By Plaid Cymru's Shadow Cabinet Secretary for Rural Affairs, Simon Thomas AM
Agriculture would face the biggest impact of leaving the European Union according to research by the NFU, for every £1 invested in farm support in the UK, farming delivers £7.40 back to the economy.
We need the right regulatory framework and policies to minimise as much as possible the harm caused to the sector. At the same time, some changes, such as replacing the Common Agricultural Policy, have the potential to bring about agricultural and environmental improvements.
Plaid Cymru consulted with the rural affairs sector last summer on its future following the vote to leave the EU. The National Assembly’s Climate Change, Environment and Rural Affairs Committee is also carrying out an inquiry and will report soon. We have a wealth of information on what future framework and policies stakeholders want in place. However, much depends on the trade negotiations carried out by the Westminster Government and how much of a voice Wales will have in these negotiations.
Over 90% of Wales’ food and drink exports currently go to EU countries tariff-free. It has become clear that Wales can compete on the quality of its food and drink but it cannot compete on price. It is a real concern that the Westminster Government’s trade deals will result in tariffs being imposed on Wales’ food and drink exports and in cheap imports flooding the UK market.
It is crucial that the voices of Wales’ food and drink producers are represented in the UK Government’s trade negotiations. Plaid Cymru’s view is that the interests of Wales’ agricultural sector would be best served through continued participation in the Single Market and it must avoid tariff barriers.
Wales’ high-quality food and drink is underpinned by high animal health and welfare and environmental standards. Currently, the regulatory framework for these standards is set at an EU level. Agriculture has been devolved for 17 years and all four UK nations have developed significantly different policies to meet their different needs. Post leaving the EU, we require a UK framework agreed by all four nations on an equal basis with as much freedom as possible for different approaches.
Agriculture in Wales and England is very different. Grazing livestock, especially sheep, accounts for 75% of land use in Wales, of which 80% is ‘less favourable area’ or LFA land. In England, 55% of agricultural land is used to grow crops. Wales’ landscape, geography, climate, culture and language all from a part of its different approach and needs.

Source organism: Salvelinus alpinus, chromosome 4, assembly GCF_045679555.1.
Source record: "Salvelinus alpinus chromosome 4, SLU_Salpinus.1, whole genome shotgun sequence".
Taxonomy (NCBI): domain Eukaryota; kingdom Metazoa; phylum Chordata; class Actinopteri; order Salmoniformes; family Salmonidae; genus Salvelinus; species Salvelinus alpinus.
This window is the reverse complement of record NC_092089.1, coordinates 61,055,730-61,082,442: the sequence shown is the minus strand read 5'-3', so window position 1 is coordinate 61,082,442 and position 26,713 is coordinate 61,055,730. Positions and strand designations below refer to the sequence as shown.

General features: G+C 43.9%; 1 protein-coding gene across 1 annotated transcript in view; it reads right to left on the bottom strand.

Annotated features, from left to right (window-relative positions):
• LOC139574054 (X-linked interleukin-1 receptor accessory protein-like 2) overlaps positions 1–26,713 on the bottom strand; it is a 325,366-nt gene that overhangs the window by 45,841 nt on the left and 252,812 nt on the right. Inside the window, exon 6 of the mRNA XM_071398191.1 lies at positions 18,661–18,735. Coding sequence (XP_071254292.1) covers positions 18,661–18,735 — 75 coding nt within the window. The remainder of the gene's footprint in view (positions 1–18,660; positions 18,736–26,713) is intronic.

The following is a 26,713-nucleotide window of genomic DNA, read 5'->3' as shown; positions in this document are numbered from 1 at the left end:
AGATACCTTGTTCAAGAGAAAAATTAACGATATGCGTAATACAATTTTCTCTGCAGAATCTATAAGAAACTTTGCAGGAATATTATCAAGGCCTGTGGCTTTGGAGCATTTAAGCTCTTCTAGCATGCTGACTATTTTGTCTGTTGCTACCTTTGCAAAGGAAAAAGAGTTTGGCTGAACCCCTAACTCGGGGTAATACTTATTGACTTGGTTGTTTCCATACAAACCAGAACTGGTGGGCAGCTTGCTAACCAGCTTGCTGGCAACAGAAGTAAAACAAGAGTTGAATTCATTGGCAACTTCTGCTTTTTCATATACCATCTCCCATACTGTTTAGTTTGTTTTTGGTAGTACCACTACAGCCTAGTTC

In 2014-15, direct payments from EU funding accounted for an average of 81% of net farm profit for all farm types in Wales. The Westminster Government owes the agricultural sector the same level of funding post-leaving the EU as is currently delivered under the CAP, as was promised by those who campaigned to leave the EU. Wales currently gets almost twice as our "Barnett" share of UK CAP funding, so in future this must agreed separately to the Barnett formula.
The Welsh Government must also commit to using this funding to support agriculture and the rural economy.
Stakeholders from the agriculture, rural affairs and environmental sectors say that the CAP has not been delivering on agricultural, economic or environmental objectives and that it is overly complex and bureaucratic. Leaving the EU provides an opportunity to develop a radically different programme.
There is an opportunity to target support where it is needed, such as small upland farms, rather than larger businesses and to pay farmers based on outcomes rather than how much land they own. Over 80% of land in Wales is farmed and farmers are therefore, very well-placed to improve our environment and economy.
Farmers could be paid to deliver ‘ecosystem services’ – improved water quality and biodiversity; flood prevention and cutting carbon. This could cut bureaucracy as farmers receive payments based on outcomes, with freedom to innovate on how they achieve those outcomes.
The Party of Wales would like to see links between farming, the wider rural economy and communities strengthened. Improved infrastructure, services and opportunities throughout rural areas and supporting the agricultural sector are interlinked. Good broadband and public transport make areas more attractive to live in and to do business. Improved facilities, childcare and opportunities to develop skills can make rural areas more attractive to young people to live in. Apprenticeships and green skills colleges could help provide an agricultural workforce for the future, with up to date knowledge and skills on the latest techniques. Community renewable energy schemes could help cut carbon and lower communities’ energy bills. Access to nature, with beautifully maintained landscapes and walking and cycling tracks could help grow the tourism industry and also provide health benefits for surrounding communities.
This blog originally appeared as an essay in the Western Mail